DALLAS — When Jim Lentz took over as CEO of Toyota Motor North America four years ago, he sat down with global boss Akio Toyoda to get his "marching orders." But he got a surprise as well.
"He said you need to develop a plan," Lentz recalled in an interview with Automotive News last week. Lentz responded by explaining a seven-year blueprint that he and his team developed.
"And he kind of smiles and looks at me and goes, 'You don't understand. What can you do today to make your business sustainable for the next 50 years?'"
That launched Lentz and his North American team on a journey that crosses a major milestone next month with the inauguration of its new headquarters in Plano, Texas, and the forging of what is internally known as One Toyota. The idea was to bring most North America functions together to spur collaboration and quicker decision-making by groups that were in California, New York and Kentucky.
The reorganization is complete, Lentz told Automotive News, and move-in days are coming for the 2,200 people at temporary offices in Plano and hundreds more who will arrive by year end.
"We basically looked at all the functions we perform — and there are about 29 different functions — and we decided which would remain in a pillar, for lack of a better term, so sales functions, r&d functions, manufacturing functions," Lentz said. "But then the functions that cut across all that — finance and accounting, legal, corporate communications — we created a new organization with all of those teams."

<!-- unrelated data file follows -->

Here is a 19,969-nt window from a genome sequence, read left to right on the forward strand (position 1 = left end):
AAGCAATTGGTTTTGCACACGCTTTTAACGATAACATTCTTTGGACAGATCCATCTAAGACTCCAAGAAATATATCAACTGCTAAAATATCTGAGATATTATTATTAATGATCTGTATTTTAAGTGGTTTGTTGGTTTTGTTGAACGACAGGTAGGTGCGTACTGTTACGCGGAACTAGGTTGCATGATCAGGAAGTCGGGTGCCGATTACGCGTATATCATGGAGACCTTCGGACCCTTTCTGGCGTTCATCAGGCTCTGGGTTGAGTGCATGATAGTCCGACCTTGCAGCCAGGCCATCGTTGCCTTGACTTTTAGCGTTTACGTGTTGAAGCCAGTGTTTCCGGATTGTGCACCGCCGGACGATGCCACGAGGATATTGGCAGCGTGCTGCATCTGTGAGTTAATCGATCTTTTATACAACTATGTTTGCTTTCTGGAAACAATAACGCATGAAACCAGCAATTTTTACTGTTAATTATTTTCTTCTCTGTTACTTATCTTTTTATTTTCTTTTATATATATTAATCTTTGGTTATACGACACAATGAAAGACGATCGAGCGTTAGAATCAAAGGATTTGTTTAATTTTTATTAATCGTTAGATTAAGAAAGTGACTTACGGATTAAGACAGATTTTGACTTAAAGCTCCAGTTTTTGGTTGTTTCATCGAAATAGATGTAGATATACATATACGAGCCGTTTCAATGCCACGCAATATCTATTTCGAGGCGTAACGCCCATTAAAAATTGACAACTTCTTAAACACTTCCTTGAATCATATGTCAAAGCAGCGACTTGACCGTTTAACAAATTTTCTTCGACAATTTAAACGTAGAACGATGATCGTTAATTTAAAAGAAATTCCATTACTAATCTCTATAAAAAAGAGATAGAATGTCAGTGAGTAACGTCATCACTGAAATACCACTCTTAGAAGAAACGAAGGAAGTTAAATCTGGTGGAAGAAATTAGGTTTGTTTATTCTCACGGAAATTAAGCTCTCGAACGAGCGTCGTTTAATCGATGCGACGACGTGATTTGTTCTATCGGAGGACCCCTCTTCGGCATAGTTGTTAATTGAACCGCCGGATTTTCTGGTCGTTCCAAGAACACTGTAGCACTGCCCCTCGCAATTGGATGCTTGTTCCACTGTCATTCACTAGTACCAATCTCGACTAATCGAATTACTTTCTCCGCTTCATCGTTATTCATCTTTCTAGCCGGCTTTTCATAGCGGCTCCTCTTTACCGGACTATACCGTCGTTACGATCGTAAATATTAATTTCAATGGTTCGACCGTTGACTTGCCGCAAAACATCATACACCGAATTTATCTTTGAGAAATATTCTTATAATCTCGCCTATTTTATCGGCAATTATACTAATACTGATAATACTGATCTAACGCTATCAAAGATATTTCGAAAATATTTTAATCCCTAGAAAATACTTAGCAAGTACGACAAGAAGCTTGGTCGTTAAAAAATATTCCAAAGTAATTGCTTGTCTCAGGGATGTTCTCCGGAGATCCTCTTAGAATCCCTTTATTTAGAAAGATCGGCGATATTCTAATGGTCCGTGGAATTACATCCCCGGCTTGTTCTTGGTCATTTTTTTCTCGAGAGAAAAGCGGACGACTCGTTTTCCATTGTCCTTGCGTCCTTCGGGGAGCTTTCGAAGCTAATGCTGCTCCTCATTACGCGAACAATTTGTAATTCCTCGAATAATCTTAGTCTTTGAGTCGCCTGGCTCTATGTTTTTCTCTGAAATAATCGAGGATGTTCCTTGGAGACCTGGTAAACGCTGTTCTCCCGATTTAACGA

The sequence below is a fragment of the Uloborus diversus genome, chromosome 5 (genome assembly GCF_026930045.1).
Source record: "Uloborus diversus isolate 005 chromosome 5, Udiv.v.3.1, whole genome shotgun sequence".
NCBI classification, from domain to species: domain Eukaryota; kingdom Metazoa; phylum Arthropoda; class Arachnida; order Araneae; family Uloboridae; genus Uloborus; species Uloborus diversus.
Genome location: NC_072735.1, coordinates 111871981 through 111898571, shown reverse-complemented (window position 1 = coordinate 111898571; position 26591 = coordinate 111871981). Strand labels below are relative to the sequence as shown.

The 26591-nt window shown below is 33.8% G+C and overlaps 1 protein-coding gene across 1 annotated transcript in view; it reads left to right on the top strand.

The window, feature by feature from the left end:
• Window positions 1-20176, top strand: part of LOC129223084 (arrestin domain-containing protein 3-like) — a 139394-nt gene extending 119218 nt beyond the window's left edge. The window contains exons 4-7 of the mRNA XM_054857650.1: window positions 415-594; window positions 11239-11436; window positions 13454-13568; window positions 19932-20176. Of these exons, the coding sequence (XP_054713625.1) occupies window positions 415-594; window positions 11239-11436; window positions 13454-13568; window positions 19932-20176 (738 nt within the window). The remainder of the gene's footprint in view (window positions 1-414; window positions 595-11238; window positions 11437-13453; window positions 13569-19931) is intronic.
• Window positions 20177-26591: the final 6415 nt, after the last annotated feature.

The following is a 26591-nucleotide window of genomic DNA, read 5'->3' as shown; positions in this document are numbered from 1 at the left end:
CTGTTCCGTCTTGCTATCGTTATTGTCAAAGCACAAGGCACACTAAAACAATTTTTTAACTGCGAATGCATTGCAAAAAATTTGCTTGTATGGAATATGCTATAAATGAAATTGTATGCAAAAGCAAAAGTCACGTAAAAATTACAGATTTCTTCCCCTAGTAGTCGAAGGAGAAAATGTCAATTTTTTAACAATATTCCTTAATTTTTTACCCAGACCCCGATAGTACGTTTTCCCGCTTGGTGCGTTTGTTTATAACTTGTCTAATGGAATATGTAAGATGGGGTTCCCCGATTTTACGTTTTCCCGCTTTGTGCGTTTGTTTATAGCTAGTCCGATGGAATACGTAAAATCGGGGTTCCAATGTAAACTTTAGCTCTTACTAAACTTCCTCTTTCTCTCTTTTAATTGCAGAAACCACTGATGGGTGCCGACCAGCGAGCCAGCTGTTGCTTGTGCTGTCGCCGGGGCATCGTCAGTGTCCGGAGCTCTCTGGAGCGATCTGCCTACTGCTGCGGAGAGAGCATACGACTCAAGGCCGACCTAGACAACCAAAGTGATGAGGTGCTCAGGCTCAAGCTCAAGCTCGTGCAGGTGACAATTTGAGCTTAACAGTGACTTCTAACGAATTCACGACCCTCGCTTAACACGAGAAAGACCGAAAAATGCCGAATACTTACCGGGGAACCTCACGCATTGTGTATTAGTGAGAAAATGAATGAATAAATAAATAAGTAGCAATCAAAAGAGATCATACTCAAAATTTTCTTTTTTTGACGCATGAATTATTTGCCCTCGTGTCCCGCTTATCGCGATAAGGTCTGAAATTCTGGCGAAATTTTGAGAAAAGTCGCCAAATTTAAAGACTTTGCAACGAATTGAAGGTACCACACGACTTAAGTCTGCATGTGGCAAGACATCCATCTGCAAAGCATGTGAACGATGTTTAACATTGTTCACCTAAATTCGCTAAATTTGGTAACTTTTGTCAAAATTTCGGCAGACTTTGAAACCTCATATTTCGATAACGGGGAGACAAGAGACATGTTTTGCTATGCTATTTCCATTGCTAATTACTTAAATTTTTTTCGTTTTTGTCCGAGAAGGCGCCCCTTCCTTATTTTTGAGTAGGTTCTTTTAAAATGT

Lentz said the timing of the consolidation and reorganization is right given the challenges of an industry that seems to be torn in different directions, and yet moving at an unprecedented pace.
With One Toyota, he said, "we are in the process right now of getting this entire team together so we can tackle challenges like we have today much, much quicker."
Those challenges include an apparent sales plateau in the U.S., albeit at a high number. Lentz feels confident that strong product will get Toyota through it without the need for excessive incentives.
"I'm investing $10 billion here in the next five years, mostly in plants, so I can build better cars," Lentz said.
The longer game is tough to predict even for Lentz, who has spent four decades in the business.
"We're going to put small bets on a lot of different areas because my crystal ball's not clear enough to know definitively what direction customers are going to go," Lentz said.